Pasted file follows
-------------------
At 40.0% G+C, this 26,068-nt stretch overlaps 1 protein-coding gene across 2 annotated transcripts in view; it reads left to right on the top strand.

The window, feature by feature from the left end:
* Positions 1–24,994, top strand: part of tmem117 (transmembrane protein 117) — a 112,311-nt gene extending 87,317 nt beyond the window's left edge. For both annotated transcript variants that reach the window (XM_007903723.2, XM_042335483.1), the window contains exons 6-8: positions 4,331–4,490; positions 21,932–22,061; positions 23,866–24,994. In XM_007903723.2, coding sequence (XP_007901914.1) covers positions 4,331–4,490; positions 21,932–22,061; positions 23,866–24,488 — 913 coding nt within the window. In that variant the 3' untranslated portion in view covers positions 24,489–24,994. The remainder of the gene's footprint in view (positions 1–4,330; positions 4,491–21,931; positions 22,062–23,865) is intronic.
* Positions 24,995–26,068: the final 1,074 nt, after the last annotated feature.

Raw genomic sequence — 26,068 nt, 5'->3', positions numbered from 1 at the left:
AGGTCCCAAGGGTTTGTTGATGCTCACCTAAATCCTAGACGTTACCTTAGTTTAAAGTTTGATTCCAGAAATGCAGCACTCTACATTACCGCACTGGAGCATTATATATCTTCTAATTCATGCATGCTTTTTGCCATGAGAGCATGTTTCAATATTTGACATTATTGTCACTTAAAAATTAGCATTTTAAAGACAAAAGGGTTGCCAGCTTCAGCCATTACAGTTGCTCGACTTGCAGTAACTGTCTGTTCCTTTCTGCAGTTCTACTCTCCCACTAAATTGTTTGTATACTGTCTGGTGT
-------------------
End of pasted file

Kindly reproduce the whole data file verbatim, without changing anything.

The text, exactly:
At 40.0% G+C, this 26,068-nt stretch overlaps 1 protein-coding gene across 2 annotated transcripts in view; it reads left to right on the top strand.

The window, feature by feature from the left end:
* Positions 1–24,994, top strand: part of tmem117 (transmembrane protein 117) — a 112,311-nt gene extending 87,317 nt beyond the window's left edge. For both annotated transcript variants that reach the window (XM_007903723.2, XM_042335483.1), the window contains exons 6-8: positions 4,331–4,490; positions 21,932–22,061; positions 23,866–24,994. In XM_007903723.2, coding sequence (XP_007901914.1) covers positions 4,331–4,490; positions 21,932–22,061; positions 23,866–24,488 — 913 coding nt within the window. In that variant the 3' untranslated portion in view covers positions 24,489–24,994. The remainder of the gene's footprint in view (positions 1–4,330; positions 4,491–21,931; positions 22,062–23,865) is intronic.
* Positions 24,995–26,068: the final 1,074 nt, after the last annotated feature.

Raw genomic sequence — 26,068 nt, 5'->3', positions numbered from 1 at the left:
AGGTCCCAAGGGTTTGTTGATGCTCACCTAAATCCTAGACGTTACCTTAGTTTAAAGTTTGATTCCAGAAATGCAGCACTCTACATTACCGCACTGGAGCATTATATATCTTCTAATTCATGCATGCTTTTTGCCATGAGAGCATGTTTCAATATTTGACATTATTGTCACTTAAAAATTAGCATTTTAAAGACAAAAGGGTTGCCAGCTTCAGCCATTACAGTTGCTCGACTTGCAGTAACTGTCTGTTCCTTTCTGCAGTTCTACTCTCCCACTAAATTGTTTGTATACTGTCTGGTGT